McClellan Chart in Focus: A Follow-Up On 3 Charts. Rogue waves are a rare and peculiar phenomenon, both in the ocean and in other areas involving flow. By Tom McClellan.


Chart In Focus

A Follow-Up On 3 Charts

Chart In Focus

 March 08, 2018

We are at a fascinating turning point in the market’s path, and it is worth reviewing some recent Chart In Focus stories to see how they turned out, and to look at what might lie ahead.  I usually refrain from doing reruns, but in each case there is new information that I find interesting, and which I have already shared with our McClellan Market Report and Daily Edition subscribers.  I hope you will find them interesting too.  So here goes.

Back on Feb. 15, I wrote about “Stock Market In a Rogue Wave”.  Rogue waves are a rare and peculiar phenomenon, both in the ocean and in other areas involving flow.  The main points are that a rogue wave borrows energy from adjacent waves to build to a much greater height than the surrounding chop.  And the height of the crest tends to be matched by the depth of the adjacent trough.  After the rogue wave goes by, the fluid returns to the nominal level, or “sea level”, which in the stock market is harder to discern.

In the case of the DJIA’s rogue wave, the “sea level” equivalent is the trend which was in effect before the upward swoop and adjacent mini-crash.  That trend is depicted by a median line shown in the top chart this week.  The dead-cat bounce made it back almost exactly to the median line, and so the mission of the post rogue wave period has now been accomplished.  What happens next is not part of this model of stock price behavior.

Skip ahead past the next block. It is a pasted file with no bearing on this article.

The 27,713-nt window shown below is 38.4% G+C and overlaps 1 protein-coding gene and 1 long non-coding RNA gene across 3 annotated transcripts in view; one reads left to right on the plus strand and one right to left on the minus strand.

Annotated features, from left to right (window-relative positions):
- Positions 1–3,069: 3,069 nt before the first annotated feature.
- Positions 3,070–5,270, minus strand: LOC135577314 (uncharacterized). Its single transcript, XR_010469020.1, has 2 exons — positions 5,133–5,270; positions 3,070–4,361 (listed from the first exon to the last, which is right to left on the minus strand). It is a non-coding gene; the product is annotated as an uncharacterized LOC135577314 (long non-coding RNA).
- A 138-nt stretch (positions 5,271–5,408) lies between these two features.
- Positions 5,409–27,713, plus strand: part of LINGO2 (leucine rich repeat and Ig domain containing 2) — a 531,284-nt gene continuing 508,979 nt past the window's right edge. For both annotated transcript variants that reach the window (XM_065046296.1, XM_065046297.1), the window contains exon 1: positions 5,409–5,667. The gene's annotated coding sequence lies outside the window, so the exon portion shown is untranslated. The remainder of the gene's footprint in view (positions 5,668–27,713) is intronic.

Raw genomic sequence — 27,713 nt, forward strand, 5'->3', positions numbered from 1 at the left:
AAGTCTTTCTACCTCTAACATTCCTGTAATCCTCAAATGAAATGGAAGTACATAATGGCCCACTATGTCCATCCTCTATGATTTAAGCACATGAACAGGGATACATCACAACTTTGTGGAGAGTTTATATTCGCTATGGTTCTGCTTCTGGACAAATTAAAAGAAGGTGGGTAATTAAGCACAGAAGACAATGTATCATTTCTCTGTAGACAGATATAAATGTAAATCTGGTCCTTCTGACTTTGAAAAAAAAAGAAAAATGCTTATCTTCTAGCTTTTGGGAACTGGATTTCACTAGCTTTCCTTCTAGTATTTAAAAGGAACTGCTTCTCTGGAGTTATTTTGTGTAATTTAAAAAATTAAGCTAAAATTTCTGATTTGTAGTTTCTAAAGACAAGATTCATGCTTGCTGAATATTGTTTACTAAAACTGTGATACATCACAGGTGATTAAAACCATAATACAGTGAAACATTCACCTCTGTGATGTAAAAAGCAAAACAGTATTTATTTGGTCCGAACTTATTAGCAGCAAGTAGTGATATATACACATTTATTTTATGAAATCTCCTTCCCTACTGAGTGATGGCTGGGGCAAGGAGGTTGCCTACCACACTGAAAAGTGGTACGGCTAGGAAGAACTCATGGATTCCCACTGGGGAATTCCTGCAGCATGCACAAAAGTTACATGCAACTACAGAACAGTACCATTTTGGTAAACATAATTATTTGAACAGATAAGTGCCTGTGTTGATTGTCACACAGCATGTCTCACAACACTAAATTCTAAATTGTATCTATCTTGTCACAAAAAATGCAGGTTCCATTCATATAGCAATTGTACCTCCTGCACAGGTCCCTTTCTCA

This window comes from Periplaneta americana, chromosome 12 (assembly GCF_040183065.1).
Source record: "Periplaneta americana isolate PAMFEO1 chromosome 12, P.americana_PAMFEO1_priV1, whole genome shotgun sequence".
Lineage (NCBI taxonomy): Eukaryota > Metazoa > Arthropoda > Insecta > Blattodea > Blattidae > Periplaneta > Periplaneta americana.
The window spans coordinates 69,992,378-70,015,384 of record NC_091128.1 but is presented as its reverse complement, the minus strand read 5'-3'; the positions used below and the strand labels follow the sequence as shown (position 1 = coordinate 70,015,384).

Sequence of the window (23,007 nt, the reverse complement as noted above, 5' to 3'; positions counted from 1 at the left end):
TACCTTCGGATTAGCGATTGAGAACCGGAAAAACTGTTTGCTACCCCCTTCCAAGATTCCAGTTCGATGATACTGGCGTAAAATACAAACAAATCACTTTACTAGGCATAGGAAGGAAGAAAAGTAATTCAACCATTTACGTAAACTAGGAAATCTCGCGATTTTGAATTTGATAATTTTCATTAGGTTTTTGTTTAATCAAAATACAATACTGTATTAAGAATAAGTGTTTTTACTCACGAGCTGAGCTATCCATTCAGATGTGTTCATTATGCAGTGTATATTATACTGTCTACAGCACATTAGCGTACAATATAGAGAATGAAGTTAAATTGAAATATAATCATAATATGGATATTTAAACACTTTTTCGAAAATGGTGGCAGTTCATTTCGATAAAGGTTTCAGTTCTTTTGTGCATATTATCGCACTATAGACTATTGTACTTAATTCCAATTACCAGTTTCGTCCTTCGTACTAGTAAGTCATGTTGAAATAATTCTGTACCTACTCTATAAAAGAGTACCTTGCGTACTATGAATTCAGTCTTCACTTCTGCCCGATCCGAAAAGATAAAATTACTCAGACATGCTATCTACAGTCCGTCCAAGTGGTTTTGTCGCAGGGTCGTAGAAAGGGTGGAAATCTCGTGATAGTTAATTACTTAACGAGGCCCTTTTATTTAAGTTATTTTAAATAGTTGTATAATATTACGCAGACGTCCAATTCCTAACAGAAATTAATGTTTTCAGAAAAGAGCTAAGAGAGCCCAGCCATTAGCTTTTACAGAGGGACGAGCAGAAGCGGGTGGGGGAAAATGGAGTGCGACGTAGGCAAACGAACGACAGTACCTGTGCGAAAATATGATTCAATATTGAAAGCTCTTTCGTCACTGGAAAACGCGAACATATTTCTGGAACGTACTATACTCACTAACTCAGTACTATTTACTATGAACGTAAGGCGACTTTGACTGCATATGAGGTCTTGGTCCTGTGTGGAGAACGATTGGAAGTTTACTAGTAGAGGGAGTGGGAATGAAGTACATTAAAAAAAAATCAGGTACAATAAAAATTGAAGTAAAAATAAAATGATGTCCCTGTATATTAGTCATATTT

Back on Jan. 25, I wrote about “Finally, An Actual Use For Bitcoin” noting that the price pattern in Bitcoin during 2017 was getting replicated in the movements of the DJIA.  Here is an update of that chart:

DJIA Following Bitcoin's Pattern

Right after I wrote that article, the pattern correlation broke down about as badly as it can, inverting to a DJIA bottom at the point when the Bitcoin price pattern said a top should occur.  And then the DJIA rebounded, but in a way that makes it appear that the DJIA is working to get back on track with Bitcoin’s chart pattern rather than staying inverted.

This is a classic case of my #1 Rule of Technical Analysis, which holds that “A phenomenon will remain in effect only until noticed.”  (And if you write about it, it will tend to fail.)

Bitcoin’s price plot was likely skewed by the anticipation of the introduction of Bitcoin futures trading which commenced Dec. 15, 2017.  Once futures trading got going as a real part of Bitcoin’s path through the universe, the relationship seems to have returned to being a case of following market forces, and thus the message of what’s ahead for the DJIA went back to working again.

If it keeps on working into the future, then the DJIA is facing a bottom in early April.  I think that bottom will actually arrive a bit earlier, as discussed in the latest issue of our twice monthly McClellan Market Report newsletter.  But the continued Bitcoin weakness is not good news for the bulls, assuming that the relationship really does hold up.